Of course, the 100-plus House seats that are in play aren't distributed evenly.  They fall into a few major categories that leave Republicans likely to take out some of the old, some of the new and several of the long-since blue.

The biggest chunk of Republican gains are set to come in the same districts that Democrats secured and then padded their majority with over the last two cycles.

Copyright 2010 ABC News Radio


Will Women Lose Ground in National Politics in 2010?

Photo Courtesy - ABC News(WASHINGTON) -- Record numbers of women filed to run for the U.S. House and Senate during the primaries, and a record-tying 10 will appear on ballots for governor in eight states.  While it's likely that female candidates will make inroads in some corners this year, the net result for women in national elective office could be a loss, experts say.

"For the first time in 30 years, we could see a decline in the number of women in Congress," said Debbie Walsh, who runs the nonpartisan Center for American Women in Politics at Rutgers University, which tracks female candidates nationwide.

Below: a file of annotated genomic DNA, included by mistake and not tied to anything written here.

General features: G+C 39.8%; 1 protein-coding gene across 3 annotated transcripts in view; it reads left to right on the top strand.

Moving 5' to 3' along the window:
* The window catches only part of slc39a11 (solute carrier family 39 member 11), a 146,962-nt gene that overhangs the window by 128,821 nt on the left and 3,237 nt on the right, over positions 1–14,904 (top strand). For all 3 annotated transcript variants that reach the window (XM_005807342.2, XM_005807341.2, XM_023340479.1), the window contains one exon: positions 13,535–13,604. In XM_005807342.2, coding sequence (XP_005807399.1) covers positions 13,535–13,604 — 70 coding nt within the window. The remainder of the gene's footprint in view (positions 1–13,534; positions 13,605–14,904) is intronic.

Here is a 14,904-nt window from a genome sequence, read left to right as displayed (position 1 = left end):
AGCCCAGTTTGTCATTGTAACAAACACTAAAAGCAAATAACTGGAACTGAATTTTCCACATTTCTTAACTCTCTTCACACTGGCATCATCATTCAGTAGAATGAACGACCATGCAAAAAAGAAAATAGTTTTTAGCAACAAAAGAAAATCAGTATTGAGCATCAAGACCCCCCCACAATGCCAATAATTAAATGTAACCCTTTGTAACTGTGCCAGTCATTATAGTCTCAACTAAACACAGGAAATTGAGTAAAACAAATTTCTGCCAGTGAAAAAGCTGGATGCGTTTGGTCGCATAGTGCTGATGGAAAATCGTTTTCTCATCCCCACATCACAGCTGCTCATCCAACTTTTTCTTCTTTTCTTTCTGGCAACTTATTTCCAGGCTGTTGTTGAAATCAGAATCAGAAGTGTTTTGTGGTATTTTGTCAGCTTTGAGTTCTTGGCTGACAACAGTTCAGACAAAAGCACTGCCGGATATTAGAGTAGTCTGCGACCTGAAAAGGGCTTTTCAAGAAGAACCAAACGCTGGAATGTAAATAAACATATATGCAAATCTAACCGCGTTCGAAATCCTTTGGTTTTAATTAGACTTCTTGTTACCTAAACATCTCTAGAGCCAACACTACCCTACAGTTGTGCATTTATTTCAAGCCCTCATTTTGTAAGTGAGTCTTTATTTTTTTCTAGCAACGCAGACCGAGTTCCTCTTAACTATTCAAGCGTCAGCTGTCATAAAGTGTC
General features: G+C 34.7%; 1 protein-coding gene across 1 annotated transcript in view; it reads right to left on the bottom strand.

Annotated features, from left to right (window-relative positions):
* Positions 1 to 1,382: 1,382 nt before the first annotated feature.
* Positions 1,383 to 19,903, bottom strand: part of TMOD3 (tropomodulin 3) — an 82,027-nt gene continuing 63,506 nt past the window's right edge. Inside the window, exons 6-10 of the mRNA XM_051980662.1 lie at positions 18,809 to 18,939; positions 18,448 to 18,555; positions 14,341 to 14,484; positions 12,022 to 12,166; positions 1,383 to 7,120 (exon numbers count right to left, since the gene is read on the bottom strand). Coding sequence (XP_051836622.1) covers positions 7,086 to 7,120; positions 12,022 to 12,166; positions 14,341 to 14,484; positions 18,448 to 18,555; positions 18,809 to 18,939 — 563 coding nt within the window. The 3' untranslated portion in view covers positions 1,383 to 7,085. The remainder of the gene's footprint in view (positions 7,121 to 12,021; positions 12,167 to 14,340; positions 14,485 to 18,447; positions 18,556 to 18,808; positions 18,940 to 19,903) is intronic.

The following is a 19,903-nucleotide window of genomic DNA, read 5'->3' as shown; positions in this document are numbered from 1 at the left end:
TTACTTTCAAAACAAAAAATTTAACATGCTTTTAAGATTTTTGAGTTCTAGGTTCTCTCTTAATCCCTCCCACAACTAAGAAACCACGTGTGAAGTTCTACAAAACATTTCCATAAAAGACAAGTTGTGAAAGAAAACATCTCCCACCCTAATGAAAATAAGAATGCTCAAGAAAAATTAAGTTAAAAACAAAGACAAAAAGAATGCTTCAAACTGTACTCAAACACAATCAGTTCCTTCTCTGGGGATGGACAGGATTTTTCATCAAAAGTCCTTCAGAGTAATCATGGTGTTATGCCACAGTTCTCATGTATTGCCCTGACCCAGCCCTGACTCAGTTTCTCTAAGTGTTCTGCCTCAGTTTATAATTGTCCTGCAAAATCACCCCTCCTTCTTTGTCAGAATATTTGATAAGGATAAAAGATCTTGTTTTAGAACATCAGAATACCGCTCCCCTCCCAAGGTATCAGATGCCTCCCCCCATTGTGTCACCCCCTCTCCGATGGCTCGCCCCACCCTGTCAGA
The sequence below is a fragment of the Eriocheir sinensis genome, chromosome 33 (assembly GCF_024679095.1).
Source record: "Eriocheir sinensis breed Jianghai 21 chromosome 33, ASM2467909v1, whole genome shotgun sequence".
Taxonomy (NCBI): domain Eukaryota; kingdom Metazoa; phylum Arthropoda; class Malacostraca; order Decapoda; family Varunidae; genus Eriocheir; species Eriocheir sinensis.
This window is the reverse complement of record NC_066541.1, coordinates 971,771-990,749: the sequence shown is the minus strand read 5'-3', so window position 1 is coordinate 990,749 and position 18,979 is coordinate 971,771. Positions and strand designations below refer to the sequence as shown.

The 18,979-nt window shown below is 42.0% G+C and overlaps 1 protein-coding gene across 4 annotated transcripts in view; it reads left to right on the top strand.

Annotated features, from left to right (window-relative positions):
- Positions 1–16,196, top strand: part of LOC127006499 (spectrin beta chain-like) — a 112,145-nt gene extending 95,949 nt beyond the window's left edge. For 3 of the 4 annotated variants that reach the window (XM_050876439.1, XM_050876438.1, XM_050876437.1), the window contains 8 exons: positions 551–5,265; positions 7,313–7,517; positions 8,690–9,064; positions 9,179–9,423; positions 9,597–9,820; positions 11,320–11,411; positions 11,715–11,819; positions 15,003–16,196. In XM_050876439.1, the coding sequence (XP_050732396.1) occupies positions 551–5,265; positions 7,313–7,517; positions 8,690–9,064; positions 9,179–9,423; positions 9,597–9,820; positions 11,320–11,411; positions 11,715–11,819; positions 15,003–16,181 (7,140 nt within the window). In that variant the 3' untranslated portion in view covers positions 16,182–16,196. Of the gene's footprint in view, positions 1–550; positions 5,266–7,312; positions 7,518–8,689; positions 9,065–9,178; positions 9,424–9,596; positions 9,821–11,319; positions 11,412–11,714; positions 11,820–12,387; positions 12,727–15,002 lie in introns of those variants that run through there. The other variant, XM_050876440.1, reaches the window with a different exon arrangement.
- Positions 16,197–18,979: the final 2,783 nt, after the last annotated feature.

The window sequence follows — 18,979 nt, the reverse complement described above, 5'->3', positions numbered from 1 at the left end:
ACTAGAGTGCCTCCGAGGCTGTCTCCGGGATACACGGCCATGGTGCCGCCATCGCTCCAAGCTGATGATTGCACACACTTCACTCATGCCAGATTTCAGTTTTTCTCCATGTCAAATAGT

A bleak election outlook for Democrats and incumbents, which includes a majority of women on ballots this year, has set the stage for women to give back some seats to men, particularly in swing districts where Democratic women were swept up in the excitement surrounding President Obama in 2008 or elected during a down year for Republicans in 2006.

Seventeen women currently serve in the U.S. Senate, and while 11 are not up for re-election this year, women need to win six seats to maintain their presence, a number that seems far from guaranteed.

Sens. Kirsten Gillibrand of New York and Barbara Mikulski of Maryland -- Democratic incumbents -- and Republican candidate Kelly Ayotte of New Hampshire, are likely to defeat their male challengers on November 2.  But with less than a week to go, female candidates in 10 other Senate races face less certain prospects, according to the latest ABC News ratings on the races.

Meanwhile, 91 Democratic women and 47 Republican women are running for the U.S. House, which many political prognosticators believe will ultimately come under Republican control. 

Copyright 2010 ABC News Radio


Shift to GOP May Boost President Obama in 2012

Photo Courtesy - Saul Loeb/AFP/Getty Images(WASHINGTON) -- With the end of the campaign season will come a new dynamic in Washington, with the potential for even more partisan gridlock than the public has witnessed over the past two years.  It's an eventuality that leaders in both parties are quietly preparing for, and that Democrats anticipate as having a potential long-term upside that they seldom admit to publicly.